Nick Cave and Warren Ellis’ score perfectly matches the tone and timbre of Sheridan’s script.  It has the feel of a Max Steiner score (The Searchers) but with more melancholy.  The score meshes well with Giles Nuttgens’ dusty, vast, and sometimes bleak cinematography.

And the social commentary?  Damn if Hell or High Water isn’t the most socially relevant and timely film of 2016.  Sheridan’s script ranges the gamut from gun control to the collapse of the housing market.  There are so many corollaries to draw from the world of 2016, everything from Standing Rock to Donald Trump’s proposal for a wall at the Mexico border.  It’s uncanny.  Yet the themes are never overbearing or preachy but arise in a very natural and comprehensive form.  In the hands of a screenwriter like Aaron Sorkin, the thematic elements might have been insufferable but not with Sheridan.

Credit where it’s due, Hell or High Water‘s cast delivers in a big way.  Everyone is at the top of their game here.  Birmingham excels as Marcus’ partner Alberto, calmly taking his racial insults with ease, knowing that it’s actually playful banter.  Yet at the same time he feels a real emptiness at the land his people have lost to the white man.  His chemistry with Bridges rivals Glover and Gibson from Lethal Weapon.  Speaking of Bridges, he (in addition to Sheridan and MacKenzie) deserves an Oscar nomination in a supporting role.  There’s just something enigmatic about his character Marcus, a charm, intelligence, wit, and moral compass you can’t help but admire.  Ben Foster also delivers another solid performance as the half-crazy Tanner.  Foster embraces Tanner’s “black sheep of the family” status and goes full outlaw.  While some of the things he does are reprehensible, he’s hilarious and endearing in much the same way Bridges’ Marcus is.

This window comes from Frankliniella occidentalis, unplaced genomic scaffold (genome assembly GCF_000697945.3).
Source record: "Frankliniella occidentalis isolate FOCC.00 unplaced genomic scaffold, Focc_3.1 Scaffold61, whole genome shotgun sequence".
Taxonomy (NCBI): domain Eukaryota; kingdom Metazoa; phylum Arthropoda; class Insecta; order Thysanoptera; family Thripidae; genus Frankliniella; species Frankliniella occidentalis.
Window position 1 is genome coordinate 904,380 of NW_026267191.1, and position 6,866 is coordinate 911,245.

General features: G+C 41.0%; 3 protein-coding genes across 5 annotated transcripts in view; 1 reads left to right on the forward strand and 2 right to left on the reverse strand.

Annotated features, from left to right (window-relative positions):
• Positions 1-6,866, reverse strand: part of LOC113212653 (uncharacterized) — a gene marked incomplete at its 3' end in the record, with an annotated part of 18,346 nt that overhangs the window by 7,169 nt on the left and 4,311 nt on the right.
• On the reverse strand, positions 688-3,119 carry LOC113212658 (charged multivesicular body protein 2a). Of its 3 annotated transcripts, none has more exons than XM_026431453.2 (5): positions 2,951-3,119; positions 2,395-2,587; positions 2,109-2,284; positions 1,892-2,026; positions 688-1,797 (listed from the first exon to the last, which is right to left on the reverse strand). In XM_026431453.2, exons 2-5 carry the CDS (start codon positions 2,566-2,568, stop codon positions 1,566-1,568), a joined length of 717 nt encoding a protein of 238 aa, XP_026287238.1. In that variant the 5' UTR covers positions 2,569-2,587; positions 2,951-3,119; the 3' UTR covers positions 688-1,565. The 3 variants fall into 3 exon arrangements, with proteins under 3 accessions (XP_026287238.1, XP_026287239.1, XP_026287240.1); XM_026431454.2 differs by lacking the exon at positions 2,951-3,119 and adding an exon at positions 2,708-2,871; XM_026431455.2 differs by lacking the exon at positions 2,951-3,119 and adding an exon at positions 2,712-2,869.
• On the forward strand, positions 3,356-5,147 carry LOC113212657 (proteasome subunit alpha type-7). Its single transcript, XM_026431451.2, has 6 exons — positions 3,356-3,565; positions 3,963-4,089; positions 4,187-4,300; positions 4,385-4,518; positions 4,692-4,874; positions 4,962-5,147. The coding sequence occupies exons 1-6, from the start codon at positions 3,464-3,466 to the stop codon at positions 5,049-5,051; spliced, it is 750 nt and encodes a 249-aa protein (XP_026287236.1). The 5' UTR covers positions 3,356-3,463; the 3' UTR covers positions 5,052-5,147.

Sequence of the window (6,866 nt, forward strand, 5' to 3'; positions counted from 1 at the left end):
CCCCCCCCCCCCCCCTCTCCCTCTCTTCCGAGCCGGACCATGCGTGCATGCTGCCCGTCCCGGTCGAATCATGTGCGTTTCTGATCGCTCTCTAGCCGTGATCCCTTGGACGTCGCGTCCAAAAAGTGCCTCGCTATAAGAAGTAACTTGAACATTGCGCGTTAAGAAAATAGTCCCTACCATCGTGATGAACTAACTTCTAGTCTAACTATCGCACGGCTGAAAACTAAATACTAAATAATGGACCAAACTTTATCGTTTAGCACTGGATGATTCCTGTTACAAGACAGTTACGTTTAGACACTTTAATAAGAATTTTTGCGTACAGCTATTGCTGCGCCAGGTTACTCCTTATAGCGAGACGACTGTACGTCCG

Then there’s Chris Pine.  I was completely blown away.  His portrayal of Toby couldn’t be more of a polar opposite of Pine’s Captain Kirk if you threw in Santa Claus and some polar bears.  Pine delivers a restrained yet nuanced performance.  He’s a man beaten down by life who desperately wants to provide a better future for his children and sees bank robbing as the only way to secure his legacy.  While he constantly chastises Tanner, Toby also displays a fierce love for his brother, even if it’s sometimes sublimated under Texas machismo.  Despite what might be considered a stereotypical rural upbringing, Toby is also very self-aware, not only about himself but about the realities of society as a whole.  In fact there is a scene in the closing moments between Bridges and Pine that aptly describes how poverty is a disease passed down from father to son.  I was hanging on every word and it was just as engaging as any firefight in Hell or High Water.

It’s not hyperbole to say I was blown away by Hell or High Water.  MacKenzie’s film is a stunning cinematic achievement with impeccable acting, brilliant writing, and flawless direction.  I can’t recommend it enough.  Don’t miss it.


My rating System:

0-1 God Awful Blind Yourself With Acid Bad
2 Straight Garbage
3 Bad
4 Sub Par
5 Average
6 Ok
7 Good
8 Very Good
9 Great
10 A Must See

My rating:  10/10

Would I:  A) Buy this movie B) Accept as a gift C) Burn on site  Answer: B